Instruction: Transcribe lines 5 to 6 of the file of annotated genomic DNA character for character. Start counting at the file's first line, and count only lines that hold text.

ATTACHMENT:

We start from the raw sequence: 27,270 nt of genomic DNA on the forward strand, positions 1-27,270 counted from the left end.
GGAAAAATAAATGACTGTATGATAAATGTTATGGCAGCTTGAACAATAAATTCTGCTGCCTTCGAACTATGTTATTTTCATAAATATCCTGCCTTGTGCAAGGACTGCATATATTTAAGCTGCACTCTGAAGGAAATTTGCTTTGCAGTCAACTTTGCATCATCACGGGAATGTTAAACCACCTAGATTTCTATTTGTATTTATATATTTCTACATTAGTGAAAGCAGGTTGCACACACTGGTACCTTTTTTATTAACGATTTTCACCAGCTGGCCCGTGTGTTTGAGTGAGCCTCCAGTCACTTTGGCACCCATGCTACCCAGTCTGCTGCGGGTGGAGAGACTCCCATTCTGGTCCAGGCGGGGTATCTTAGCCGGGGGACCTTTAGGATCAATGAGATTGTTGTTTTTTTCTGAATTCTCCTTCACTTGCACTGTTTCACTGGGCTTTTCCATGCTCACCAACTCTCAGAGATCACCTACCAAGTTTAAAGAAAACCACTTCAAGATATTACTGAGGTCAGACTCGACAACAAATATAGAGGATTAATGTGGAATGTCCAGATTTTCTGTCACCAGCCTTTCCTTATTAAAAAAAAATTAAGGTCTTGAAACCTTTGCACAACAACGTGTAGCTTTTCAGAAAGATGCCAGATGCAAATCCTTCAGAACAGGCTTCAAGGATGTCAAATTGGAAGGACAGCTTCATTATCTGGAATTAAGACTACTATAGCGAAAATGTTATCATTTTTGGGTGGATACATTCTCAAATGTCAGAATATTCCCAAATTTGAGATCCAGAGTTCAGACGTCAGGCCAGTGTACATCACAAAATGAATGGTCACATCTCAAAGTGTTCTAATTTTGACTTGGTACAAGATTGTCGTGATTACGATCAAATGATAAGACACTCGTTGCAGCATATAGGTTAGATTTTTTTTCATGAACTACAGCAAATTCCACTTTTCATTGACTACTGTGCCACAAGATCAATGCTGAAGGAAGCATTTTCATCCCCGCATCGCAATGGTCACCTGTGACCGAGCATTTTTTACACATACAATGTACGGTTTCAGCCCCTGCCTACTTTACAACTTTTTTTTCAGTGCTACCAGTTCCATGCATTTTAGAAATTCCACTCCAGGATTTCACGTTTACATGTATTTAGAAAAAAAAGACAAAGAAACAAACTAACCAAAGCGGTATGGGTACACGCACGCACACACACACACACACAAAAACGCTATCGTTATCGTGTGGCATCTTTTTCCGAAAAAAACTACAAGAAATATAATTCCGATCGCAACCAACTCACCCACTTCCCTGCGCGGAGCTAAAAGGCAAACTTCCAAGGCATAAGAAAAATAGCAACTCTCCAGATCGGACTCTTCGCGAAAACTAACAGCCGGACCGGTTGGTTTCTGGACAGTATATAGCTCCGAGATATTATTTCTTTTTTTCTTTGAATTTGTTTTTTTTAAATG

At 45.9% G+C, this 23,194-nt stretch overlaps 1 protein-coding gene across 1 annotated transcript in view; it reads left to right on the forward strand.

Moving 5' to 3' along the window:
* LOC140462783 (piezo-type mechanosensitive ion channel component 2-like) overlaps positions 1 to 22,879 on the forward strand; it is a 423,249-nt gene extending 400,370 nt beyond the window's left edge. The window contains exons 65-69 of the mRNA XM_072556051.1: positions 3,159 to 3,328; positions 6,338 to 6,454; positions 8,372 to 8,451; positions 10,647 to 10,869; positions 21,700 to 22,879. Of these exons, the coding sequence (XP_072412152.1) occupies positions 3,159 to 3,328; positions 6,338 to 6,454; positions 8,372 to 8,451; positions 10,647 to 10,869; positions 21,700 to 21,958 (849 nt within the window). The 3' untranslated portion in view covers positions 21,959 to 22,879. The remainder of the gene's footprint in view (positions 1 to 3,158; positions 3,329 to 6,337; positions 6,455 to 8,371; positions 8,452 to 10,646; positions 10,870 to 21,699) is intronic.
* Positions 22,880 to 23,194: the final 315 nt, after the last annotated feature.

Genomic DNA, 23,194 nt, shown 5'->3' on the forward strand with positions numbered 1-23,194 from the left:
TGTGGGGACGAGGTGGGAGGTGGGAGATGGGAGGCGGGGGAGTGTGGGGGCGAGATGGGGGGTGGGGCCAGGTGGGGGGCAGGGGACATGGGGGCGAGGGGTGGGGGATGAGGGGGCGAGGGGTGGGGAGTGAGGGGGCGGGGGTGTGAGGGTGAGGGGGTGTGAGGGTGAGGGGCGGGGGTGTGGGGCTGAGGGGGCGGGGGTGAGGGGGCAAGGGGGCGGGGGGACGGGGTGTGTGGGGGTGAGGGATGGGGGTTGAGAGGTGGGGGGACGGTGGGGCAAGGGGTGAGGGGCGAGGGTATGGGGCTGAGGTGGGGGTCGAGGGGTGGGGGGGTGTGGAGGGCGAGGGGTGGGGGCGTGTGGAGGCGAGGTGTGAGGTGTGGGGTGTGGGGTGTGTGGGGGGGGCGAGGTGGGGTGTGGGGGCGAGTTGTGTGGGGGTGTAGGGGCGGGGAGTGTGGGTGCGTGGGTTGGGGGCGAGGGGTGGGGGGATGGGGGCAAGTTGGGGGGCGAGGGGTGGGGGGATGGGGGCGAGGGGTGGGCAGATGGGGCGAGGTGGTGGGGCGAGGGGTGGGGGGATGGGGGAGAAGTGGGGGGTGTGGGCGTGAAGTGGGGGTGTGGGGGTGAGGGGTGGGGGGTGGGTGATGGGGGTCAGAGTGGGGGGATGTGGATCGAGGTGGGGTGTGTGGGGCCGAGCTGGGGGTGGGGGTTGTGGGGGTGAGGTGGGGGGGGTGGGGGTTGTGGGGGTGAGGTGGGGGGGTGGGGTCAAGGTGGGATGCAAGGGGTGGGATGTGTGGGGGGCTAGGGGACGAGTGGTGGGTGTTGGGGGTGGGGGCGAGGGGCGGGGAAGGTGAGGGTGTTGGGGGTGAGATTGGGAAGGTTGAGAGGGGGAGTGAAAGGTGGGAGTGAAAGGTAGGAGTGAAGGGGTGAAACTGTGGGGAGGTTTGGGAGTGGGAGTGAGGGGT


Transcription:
* LOC140462783 (piezo-type mechanosensitive ion channel component 2-like) overlaps positions 1 to 22,879 on the forward strand; it is a 423,249-nt gene extending 400,370 nt beyond the window's left edge. The window contains exons 65-69 of the mRNA XM_072556051.1: positions 3,159 to 3,328; positions 6,338 to 6,454; positions 8,372 to 8,451; positions 10,647 to 10,869; positions 21,700 to 22,879. Of these exons, the coding sequence (XP_072412152.1) occupies positions 3,159 to 3,328; positions 6,338 to 6,454; positions 8,372 to 8,451; positions 10,647 to 10,869; positions 21,700 to 21,958 (849 nt within the window). The 3' untranslated portion in view covers positions 21,959 to 22,879. The remainder of the gene's footprint in view (positions 1 to 3,158; positions 3,329 to 6,337; positions 6,455 to 8,371; positions 8,452 to 10,646; positions 10,870 to 21,699) is intronic.
* Positions 22,880 to 23,194: the final 315 nt, after the last annotated feature.